Chair, distinguished Delegates,
I am pleased to be here today to address the Plenary of the 107th session of the International Labour Conference. It is a particular source of pride that I do so as Government Minister of a country which is a Full member of the Governing Body (GB). When Ireland was elected to the GB last June it was the first time since we joined the International Labour Organization (ILO) in 1923 that we had the honour of assuming a full seat.
Our term on the GB coincides with an ambitious period in the history of the ILO as it prepares to mark its centenary year next year. One of the Centenary Initiatives, the Women at Work Initiative, is a focus of the Director General’s (DG) excellent report to this Conference. The ILO’s record of achievement regarding its commitment to the cause of gender equality at work and in society was the subject of last year’s National University of Ireland Edward Phelan lecture. Irishman Edward Phelan is an important figure in the history of the ILO. He played a leading role in the 1919 Paris Peace Conference, became Director General of the Organisation in 1941 and is widely recognised as the architect of the ILO’s unique tripartite structure.
On the occasion of the Phelan lecture, I, together with the Irish Congress of Trade Unions and the Irish Employers Federation Ibec, had the pleasure of responding to the learned lecture on “Women at Work: The Role of the ILO” delivered by Professor Mary Daly, President of the Royal Irish Academy. Professor Daly demonstrated that women and work was a core interest of the ILO from its foundation. Yet, as the DG points out in his report, almost a century later we are still a long way from the goal of equality.
Last year the Irish Government published a National Strategy for Women and Girls which reflects a number of measures set out in the Programme for a Partnership Government to reduce the gender pay gap. These include strengthening the role of the Low Pay Commission, increasing investment in childcare, reviewing gender equality in senior appointments, and promoting wage transparency. Additionally, our legislative programme includes a Gender Pay Gap (Wage Transparency) Bill.
Facilitating female participation in employment is an element of the Government’s latest Action Plan for Jobs, which recognises that enhancing female participation in the workforce has the potential to address the growing need for skills and talent and to deliver significant social and gender equality benefits.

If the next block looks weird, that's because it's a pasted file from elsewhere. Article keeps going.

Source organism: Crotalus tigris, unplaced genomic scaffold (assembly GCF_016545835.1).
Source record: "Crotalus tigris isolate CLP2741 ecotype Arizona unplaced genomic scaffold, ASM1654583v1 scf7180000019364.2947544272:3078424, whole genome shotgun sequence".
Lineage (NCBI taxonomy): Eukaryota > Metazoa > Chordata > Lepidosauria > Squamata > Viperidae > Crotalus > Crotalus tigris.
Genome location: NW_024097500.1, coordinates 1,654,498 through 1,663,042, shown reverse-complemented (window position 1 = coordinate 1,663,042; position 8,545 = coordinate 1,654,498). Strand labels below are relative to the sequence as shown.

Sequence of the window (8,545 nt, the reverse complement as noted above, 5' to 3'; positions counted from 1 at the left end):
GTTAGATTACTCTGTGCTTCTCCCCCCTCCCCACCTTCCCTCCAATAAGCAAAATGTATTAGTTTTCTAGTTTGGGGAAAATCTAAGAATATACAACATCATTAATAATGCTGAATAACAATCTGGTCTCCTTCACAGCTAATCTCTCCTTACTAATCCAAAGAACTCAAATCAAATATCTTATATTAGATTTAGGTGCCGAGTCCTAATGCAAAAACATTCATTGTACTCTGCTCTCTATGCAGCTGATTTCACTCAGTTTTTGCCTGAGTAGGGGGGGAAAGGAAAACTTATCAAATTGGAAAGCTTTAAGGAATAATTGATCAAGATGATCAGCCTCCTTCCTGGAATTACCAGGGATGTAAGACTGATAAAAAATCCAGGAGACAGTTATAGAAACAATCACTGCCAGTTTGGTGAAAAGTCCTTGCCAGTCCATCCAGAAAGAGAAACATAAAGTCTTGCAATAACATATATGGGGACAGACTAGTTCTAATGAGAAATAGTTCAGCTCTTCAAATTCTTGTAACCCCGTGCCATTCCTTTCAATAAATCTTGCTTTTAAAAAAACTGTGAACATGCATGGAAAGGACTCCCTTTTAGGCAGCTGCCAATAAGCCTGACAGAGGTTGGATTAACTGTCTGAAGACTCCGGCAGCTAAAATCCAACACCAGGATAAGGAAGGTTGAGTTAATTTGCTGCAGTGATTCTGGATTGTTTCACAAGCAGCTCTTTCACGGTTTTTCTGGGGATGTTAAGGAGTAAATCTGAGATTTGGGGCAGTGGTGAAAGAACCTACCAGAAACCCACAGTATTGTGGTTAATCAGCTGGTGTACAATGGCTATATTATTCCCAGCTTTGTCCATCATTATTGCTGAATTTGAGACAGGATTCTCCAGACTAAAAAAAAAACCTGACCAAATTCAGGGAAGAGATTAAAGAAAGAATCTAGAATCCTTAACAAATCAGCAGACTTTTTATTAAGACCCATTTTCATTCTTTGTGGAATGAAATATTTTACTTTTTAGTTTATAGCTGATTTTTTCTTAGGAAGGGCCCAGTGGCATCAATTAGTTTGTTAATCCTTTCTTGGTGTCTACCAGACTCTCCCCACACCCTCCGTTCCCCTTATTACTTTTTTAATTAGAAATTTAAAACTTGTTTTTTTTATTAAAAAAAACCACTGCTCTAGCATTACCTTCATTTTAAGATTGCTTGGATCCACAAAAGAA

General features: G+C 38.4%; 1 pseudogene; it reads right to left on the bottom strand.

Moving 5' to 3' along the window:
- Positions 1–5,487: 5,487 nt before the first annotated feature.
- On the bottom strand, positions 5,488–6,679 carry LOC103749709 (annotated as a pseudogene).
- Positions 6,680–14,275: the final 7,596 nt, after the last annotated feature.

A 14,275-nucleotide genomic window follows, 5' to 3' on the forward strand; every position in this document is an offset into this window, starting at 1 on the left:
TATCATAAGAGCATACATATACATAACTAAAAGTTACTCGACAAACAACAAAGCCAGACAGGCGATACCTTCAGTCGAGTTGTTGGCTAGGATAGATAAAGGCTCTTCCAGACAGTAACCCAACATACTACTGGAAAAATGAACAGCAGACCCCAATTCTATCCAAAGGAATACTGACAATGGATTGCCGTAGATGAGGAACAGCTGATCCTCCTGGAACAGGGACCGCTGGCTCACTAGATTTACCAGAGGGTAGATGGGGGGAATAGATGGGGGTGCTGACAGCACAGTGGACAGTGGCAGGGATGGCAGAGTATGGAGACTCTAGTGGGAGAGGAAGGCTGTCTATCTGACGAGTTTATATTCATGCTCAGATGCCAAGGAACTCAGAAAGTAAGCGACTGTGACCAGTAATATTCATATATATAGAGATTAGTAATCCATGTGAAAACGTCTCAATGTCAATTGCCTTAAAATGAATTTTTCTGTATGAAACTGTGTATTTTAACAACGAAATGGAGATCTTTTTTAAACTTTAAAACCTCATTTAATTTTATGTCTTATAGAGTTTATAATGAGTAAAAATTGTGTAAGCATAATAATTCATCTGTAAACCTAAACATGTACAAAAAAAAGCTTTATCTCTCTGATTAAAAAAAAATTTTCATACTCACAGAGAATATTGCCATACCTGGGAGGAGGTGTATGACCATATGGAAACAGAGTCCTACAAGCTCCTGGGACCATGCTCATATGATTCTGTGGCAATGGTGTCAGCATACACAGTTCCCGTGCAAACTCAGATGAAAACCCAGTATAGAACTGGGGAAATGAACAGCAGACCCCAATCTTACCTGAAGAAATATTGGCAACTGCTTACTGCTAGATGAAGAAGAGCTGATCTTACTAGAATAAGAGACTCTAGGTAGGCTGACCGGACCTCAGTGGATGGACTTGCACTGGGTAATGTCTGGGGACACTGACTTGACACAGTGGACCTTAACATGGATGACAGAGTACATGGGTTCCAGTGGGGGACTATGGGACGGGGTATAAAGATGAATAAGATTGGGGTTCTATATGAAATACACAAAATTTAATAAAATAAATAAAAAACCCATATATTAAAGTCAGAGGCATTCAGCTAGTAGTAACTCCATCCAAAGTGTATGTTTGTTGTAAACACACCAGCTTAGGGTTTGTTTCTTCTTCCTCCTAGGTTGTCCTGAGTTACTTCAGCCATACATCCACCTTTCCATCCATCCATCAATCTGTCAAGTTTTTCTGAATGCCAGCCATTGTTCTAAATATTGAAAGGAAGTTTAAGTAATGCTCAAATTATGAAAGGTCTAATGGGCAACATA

The Irish economy has performed better than was thought possible since the first Action Plan for Jobs was adopted in 2012 in response to the severe unemployment crisis facing the State. Since then, the whole of Government focus on restructuring the economy towards export-led growth has proved highly successful. The labour market has performed very strongly with over 345,000 more people at work in the 6 years since the first Action Plan for Jobs was launched, and the unemployment rate has fallen from a high of 16% to below 6 per cent in April 2018.
Action Plan for Jobs 2018 differs from previous annual plans. It is no longer about rebuilding a broken economy, but more about solidifying progress and ensuring resilience. Brexit, the continued need to realise the potential of our regions, developing our workforce, and the ongoing drive to be competitive, productive, and innovative - all combine to inform the actions set out in the 2018 Plan.
Over the same period, in close consultation with our Social Partners, we have enhanced employment rights, strengthened our industrial relations framework and reformed the State’s workplace relations framework. More recently, work has commenced on ratification of the Forced Labour Protocol. These developments demonstrate the Irish Government’s commitment to the Decent Work Agenda.
It is vital that the Decent Work Agenda informs our thinking on the future of work in this era of unprecedented change. Amidst all the change one fixed point remains; people are, and must remain, at the centre of the world of work. Ireland is fully engaged with the ILO’s important work in this regard, including hosting a conference in Dublin last year in the context of the Future of Work Centenary Initiative.
Continuing the theme of a changing world, I would refer to tomorrow’s World of Work Summit on the topic of Employment and Decent Work for Peace and Resilience which I am very pleased to say will be addressed by President of Ireland, Michael D. Higgins. The Summit will focus on the central role of employment and decent work in responding to contemporary crisis situations.
I will conclude by wishing the tripartite Conference participants every success in the important work they are doing here at the International Labour Conference which is aptly referred to as the international parliament of labour.